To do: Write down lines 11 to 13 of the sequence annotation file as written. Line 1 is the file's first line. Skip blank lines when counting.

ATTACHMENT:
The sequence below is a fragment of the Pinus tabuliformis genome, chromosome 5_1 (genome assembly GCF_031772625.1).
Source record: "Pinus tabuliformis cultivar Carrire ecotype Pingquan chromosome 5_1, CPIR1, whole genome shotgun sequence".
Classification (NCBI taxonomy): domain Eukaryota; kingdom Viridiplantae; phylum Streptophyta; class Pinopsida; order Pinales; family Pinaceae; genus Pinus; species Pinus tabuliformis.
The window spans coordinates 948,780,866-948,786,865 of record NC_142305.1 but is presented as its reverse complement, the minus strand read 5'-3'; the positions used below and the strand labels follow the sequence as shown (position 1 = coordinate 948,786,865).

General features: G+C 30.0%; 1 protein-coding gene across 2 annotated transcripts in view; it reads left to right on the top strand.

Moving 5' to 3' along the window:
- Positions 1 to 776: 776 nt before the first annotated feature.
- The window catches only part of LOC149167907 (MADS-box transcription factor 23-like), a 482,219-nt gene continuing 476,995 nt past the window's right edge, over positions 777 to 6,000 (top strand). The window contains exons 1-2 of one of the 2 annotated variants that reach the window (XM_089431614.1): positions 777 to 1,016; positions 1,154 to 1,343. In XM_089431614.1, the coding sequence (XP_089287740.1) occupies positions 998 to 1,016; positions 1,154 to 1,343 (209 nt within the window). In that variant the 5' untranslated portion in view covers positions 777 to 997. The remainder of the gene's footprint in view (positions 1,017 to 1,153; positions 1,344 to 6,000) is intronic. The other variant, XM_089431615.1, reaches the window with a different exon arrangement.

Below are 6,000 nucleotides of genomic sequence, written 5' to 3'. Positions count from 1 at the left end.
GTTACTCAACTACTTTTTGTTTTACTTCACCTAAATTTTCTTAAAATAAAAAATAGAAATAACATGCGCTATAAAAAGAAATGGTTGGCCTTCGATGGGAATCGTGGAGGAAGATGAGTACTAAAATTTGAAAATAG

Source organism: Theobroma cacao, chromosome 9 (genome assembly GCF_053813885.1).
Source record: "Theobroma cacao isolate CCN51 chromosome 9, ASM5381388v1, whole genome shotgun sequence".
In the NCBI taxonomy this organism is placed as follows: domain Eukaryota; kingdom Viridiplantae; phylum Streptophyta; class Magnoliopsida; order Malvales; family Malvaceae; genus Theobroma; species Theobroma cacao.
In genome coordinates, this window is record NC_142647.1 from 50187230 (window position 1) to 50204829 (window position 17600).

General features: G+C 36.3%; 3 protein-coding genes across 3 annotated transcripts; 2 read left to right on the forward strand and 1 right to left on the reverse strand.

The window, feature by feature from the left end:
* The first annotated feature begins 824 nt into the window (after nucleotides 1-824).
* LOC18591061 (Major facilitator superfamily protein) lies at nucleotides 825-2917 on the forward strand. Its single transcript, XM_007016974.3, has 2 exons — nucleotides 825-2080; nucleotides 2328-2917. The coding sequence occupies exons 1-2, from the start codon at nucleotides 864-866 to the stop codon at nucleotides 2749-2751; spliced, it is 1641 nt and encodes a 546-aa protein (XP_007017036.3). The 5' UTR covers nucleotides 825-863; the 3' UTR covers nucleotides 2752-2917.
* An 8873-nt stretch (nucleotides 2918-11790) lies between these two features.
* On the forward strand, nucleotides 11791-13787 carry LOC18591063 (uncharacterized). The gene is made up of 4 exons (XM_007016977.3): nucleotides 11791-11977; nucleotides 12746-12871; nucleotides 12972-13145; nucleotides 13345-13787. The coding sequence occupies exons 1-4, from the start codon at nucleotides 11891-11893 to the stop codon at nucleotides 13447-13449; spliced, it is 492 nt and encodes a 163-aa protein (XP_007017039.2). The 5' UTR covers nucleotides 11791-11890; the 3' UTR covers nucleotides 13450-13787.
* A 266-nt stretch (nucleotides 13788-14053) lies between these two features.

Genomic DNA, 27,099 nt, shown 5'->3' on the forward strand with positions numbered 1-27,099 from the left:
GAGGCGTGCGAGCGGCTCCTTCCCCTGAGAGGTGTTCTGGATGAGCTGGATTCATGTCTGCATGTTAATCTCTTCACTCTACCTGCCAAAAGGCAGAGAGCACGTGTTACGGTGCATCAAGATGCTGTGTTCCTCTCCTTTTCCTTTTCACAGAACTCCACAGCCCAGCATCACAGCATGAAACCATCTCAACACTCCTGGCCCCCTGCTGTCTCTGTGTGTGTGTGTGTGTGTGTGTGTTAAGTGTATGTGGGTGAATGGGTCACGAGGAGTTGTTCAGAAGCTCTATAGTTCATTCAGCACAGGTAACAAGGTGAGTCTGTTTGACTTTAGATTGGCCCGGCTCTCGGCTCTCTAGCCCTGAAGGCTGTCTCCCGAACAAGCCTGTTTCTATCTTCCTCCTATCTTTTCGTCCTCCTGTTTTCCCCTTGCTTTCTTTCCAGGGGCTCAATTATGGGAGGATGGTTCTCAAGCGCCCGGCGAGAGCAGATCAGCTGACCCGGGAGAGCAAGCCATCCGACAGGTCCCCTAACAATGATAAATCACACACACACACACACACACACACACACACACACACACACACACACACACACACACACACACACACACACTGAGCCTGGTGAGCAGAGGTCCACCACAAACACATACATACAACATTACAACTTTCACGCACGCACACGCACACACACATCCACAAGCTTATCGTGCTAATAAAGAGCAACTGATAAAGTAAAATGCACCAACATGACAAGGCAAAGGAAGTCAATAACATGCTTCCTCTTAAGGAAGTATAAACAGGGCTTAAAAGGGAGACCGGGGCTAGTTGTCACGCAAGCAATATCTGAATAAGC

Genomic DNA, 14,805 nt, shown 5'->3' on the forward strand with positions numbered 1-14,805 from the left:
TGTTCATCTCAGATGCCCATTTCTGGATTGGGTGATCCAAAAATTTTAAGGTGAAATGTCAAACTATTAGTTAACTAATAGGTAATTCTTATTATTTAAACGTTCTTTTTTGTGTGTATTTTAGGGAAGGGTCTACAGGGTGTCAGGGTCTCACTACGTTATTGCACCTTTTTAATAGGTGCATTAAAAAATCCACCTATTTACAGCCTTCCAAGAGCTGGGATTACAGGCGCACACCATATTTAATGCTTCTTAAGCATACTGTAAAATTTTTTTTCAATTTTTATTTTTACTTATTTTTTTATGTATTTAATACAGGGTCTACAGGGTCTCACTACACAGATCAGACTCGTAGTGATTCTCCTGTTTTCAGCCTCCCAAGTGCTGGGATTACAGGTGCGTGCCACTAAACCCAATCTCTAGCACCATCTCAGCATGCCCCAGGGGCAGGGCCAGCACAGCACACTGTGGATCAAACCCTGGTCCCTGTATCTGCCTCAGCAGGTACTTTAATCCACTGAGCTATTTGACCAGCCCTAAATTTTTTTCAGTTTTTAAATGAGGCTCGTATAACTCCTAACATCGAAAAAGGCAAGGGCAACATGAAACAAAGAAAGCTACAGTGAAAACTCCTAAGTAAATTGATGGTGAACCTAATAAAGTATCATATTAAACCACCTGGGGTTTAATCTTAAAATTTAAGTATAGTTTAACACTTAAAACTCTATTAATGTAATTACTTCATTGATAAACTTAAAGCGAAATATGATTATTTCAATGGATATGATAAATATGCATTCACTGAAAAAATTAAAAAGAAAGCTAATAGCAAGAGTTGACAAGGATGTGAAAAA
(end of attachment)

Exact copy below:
Source organism: Theobroma cacao, chromosome 9 (genome assembly GCF_053813885.1).
Source record: "Theobroma cacao isolate CCN51 chromosome 9, ASM5381388v1, whole genome shotgun sequence".
In the NCBI taxonomy this organism is placed as follows: domain Eukaryota; kingdom Viridiplantae; phylum Streptophyta; class Magnoliopsida; order Malvales; family Malvaceae; genus Theobroma; species Theobroma cacao.